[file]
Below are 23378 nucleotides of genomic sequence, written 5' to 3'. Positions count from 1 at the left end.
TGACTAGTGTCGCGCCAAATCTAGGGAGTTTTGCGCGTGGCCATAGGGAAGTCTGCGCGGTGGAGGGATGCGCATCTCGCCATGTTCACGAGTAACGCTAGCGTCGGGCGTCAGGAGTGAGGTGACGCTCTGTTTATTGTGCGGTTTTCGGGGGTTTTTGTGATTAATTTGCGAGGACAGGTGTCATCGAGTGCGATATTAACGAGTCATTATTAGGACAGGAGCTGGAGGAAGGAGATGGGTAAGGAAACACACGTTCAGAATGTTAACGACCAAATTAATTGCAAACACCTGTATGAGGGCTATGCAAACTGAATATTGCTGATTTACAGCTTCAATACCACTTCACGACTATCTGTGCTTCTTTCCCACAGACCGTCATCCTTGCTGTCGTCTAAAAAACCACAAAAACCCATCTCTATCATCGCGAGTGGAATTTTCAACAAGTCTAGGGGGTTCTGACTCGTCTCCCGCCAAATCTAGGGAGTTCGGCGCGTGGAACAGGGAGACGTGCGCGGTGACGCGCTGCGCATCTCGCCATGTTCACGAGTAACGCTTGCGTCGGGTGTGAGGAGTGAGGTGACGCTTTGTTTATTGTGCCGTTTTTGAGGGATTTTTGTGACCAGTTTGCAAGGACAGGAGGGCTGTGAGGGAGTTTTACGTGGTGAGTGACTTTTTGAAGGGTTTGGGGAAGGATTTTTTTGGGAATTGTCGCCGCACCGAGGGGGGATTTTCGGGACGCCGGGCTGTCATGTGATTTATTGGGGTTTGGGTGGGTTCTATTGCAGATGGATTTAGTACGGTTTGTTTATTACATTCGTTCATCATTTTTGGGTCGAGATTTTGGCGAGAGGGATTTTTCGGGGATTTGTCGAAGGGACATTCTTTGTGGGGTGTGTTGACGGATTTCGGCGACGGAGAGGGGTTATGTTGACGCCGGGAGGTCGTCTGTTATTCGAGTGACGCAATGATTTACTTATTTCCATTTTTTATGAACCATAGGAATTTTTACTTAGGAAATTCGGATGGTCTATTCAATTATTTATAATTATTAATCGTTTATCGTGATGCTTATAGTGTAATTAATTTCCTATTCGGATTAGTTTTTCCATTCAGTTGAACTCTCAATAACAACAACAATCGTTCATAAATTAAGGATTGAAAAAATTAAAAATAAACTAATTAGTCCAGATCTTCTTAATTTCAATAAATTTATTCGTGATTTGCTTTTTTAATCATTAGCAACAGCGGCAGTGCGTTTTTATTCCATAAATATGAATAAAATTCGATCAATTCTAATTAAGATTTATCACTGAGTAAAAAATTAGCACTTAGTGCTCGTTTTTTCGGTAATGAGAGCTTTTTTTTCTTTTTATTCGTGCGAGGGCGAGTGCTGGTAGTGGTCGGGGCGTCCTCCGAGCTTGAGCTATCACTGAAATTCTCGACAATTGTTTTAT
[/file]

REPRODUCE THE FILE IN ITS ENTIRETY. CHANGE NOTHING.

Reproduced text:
Below are 23378 nucleotides of genomic sequence, written 5' to 3'. Positions count from 1 at the left end.
TGACTAGTGTCGCGCCAAATCTAGGGAGTTTTGCGCGTGGCCATAGGGAAGTCTGCGCGGTGGAGGGATGCGCATCTCGCCATGTTCACGAGTAACGCTAGCGTCGGGCGTCAGGAGTGAGGTGACGCTCTGTTTATTGTGCGGTTTTCGGGGGTTTTTGTGATTAATTTGCGAGGACAGGTGTCATCGAGTGCGATATTAACGAGTCATTATTAGGACAGGAGCTGGAGGAAGGAGATGGGTAAGGAAACACACGTTCAGAATGTTAACGACCAAATTAATTGCAAACACCTGTATGAGGGCTATGCAAACTGAATATTGCTGATTTACAGCTTCAATACCACTTCACGACTATCTGTGCTTCTTTCCCACAGACCGTCATCCTTGCTGTCGTCTAAAAAACCACAAAAACCCATCTCTATCATCGCGAGTGGAATTTTCAACAAGTCTAGGGGGTTCTGACTCGTCTCCCGCCAAATCTAGGGAGTTCGGCGCGTGGAACAGGGAGACGTGCGCGGTGACGCGCTGCGCATCTCGCCATGTTCACGAGTAACGCTTGCGTCGGGTGTGAGGAGTGAGGTGACGCTTTGTTTATTGTGCCGTTTTTGAGGGATTTTTGTGACCAGTTTGCAAGGACAGGAGGGCTGTGAGGGAGTTTTACGTGGTGAGTGACTTTTTGAAGGGTTTGGGGAAGGATTTTTTTGGGAATTGTCGCCGCACCGAGGGGGGATTTTCGGGACGCCGGGCTGTCATGTGATTTATTGGGGTTTGGGTGGGTTCTATTGCAGATGGATTTAGTACGGTTTGTTTATTACATTCGTTCATCATTTTTGGGTCGAGATTTTGGCGAGAGGGATTTTTCGGGGATTTGTCGAAGGGACATTCTTTGTGGGGTGTGTTGACGGATTTCGGCGACGGAGAGGGGTTATGTTGACGCCGGGAGGTCGTCTGTTATTCGAGTGACGCAATGATTTACTTATTTCCATTTTTTATGAACCATAGGAATTTTTACTTAGGAAATTCGGATGGTCTATTCAATTATTTATAATTATTAATCGTTTATCGTGATGCTTATAGTGTAATTAATTTCCTATTCGGATTAGTTTTTCCATTCAGTTGAACTCTCAATAACAACAACAATCGTTCATAAATTAAGGATTGAAAAAATTAAAAATAAACTAATTAGTCCAGATCTTCTTAATTTCAATAAATTTATTCGTGATTTGCTTTTTTAATCATTAGCAACAGCGGCAGTGCGTTTTTATTCCATAAATATGAATAAAATTCGATCAATTCTAATTAAGATTTATCACTGAGTAAAAAATTAGCACTTAGTGCTCGTTTTTTCGGTAATGAGAGCTTTTTTTTCTTTTTATTCGTGCGAGGGCGAGTGCTGGTAGTGGTCGGGGCGTCCTCCGAGCTTGAGCTATCACTGAAATTCTCGACAATTGTTTTAT